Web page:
If I could find the link I would send it, but I read about 6 months
back on RSA Data Security's website that a study was being done by
mathemetician's and at the time they were theorizing that they highly
doubted any overlap in keysums but if such did exist they believed that
the key you would have to MD5 to get the same sum would have to be
several "chapters" worth of characters. Point of the story is, it's
highly, highly, highly unlikely.

Adam Voigt

On Wed, 2002-08-14 at 02:36, Robert Parker wrote:
> On Tuesday 13 August 2002 12:20 pm, you wrote:
> > Makes sense, except if you use upper and lowercase characters,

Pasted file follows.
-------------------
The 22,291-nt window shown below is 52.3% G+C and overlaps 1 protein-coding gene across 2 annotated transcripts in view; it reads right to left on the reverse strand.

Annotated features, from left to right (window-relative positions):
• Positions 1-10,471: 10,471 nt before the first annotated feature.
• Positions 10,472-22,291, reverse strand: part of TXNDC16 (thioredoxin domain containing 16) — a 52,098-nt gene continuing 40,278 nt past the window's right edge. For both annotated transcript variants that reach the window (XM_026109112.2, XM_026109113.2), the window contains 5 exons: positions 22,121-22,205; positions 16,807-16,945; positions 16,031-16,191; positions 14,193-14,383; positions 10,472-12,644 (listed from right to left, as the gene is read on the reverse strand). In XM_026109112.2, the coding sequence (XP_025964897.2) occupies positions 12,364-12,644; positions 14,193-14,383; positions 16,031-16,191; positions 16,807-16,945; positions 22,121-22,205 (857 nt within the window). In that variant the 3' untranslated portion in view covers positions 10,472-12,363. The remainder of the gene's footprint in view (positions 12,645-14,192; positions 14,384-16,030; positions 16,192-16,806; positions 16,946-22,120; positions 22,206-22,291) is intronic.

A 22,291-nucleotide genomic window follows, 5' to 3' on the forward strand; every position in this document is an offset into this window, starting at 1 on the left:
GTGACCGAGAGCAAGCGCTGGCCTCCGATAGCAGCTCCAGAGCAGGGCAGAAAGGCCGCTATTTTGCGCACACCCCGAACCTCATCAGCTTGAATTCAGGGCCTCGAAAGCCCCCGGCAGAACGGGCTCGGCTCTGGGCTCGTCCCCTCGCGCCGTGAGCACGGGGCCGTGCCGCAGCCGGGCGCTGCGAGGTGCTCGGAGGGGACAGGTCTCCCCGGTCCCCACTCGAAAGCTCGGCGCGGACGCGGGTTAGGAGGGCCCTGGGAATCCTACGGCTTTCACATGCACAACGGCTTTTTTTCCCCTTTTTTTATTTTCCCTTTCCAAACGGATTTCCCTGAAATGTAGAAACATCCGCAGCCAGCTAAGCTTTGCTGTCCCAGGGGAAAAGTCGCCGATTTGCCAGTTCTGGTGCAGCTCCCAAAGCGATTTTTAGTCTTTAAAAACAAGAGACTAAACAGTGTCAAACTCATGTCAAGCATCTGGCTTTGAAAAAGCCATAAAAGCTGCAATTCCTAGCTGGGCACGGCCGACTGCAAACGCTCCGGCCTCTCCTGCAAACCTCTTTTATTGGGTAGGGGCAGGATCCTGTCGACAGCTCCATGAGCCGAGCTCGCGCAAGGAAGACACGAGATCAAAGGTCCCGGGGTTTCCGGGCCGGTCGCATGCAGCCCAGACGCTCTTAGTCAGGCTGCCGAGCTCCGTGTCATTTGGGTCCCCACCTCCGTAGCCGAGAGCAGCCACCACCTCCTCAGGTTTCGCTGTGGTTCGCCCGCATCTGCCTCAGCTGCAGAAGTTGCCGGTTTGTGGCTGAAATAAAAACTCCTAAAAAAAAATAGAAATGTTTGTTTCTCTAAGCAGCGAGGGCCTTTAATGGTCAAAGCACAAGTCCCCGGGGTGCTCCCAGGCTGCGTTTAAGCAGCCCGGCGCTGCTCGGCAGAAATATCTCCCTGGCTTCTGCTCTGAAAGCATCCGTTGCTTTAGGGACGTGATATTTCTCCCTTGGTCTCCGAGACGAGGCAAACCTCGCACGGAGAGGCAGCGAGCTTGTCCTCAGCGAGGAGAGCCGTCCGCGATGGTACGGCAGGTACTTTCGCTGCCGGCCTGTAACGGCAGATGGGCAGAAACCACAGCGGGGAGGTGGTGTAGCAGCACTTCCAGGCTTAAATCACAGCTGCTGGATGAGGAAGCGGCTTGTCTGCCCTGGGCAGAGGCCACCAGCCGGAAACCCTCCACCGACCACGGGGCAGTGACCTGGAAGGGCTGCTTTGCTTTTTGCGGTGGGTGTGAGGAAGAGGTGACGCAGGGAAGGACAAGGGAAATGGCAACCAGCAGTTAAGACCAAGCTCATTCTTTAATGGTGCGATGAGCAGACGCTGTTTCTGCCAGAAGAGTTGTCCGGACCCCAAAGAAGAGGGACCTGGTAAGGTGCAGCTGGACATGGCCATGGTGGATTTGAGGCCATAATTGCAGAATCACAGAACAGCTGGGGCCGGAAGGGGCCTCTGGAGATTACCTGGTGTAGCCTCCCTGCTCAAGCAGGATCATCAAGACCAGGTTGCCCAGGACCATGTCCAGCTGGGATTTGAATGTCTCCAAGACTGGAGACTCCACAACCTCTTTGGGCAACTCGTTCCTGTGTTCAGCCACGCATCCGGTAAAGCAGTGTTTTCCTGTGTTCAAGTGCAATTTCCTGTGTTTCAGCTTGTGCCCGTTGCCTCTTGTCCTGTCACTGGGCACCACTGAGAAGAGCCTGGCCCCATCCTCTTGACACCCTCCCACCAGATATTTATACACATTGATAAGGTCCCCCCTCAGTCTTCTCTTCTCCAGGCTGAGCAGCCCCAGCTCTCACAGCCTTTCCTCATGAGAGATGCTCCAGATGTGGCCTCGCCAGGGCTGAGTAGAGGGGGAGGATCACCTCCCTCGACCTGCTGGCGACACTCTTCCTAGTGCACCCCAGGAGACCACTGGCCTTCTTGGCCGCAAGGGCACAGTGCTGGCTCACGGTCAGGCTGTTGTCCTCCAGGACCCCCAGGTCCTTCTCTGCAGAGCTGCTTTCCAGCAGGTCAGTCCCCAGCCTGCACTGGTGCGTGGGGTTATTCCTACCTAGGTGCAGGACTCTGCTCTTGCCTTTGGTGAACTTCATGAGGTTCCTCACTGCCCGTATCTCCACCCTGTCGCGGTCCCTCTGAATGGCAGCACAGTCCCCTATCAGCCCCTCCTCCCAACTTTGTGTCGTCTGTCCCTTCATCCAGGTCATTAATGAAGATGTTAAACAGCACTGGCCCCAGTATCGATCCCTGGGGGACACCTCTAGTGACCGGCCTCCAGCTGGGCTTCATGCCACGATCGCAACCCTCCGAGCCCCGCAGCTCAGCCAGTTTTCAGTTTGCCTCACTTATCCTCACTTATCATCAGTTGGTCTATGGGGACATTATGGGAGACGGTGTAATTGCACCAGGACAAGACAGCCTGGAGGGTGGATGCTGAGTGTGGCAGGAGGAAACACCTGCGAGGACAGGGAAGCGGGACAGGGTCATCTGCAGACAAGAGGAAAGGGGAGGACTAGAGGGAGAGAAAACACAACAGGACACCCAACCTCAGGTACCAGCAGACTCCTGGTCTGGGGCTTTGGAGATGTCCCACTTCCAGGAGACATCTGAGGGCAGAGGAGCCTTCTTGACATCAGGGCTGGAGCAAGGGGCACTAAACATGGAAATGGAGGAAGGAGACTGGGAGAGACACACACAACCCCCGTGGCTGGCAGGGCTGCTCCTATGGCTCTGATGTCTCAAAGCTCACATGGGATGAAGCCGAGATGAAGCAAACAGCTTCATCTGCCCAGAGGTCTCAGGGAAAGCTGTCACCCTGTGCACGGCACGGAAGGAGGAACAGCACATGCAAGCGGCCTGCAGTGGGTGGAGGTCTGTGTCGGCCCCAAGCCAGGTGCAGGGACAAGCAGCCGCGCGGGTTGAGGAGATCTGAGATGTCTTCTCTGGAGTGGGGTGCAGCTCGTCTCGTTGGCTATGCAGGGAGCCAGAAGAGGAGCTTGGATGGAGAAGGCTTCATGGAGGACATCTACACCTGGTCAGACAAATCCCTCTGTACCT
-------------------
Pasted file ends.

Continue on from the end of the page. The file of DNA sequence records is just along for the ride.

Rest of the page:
> > numbers, and symbols (as you should for secure passwords). I
> > would think that with these kind of passwords, storing the sheer
> > number of posibilites would get slightly large. And I mean even
> > if it is easy to break, it's more secure then storing them clear
> > text.
> >
> > Adam Voigt
> Thing that really scares me about MD5 being used anywhere that's easily
> accessible is what happens if 'pussycat' maps on to the same hash as 
> 'H&3ph!3s09Zw'. The crackers don't need the original password just something 
> that generates the same hash.
> Bob Parker

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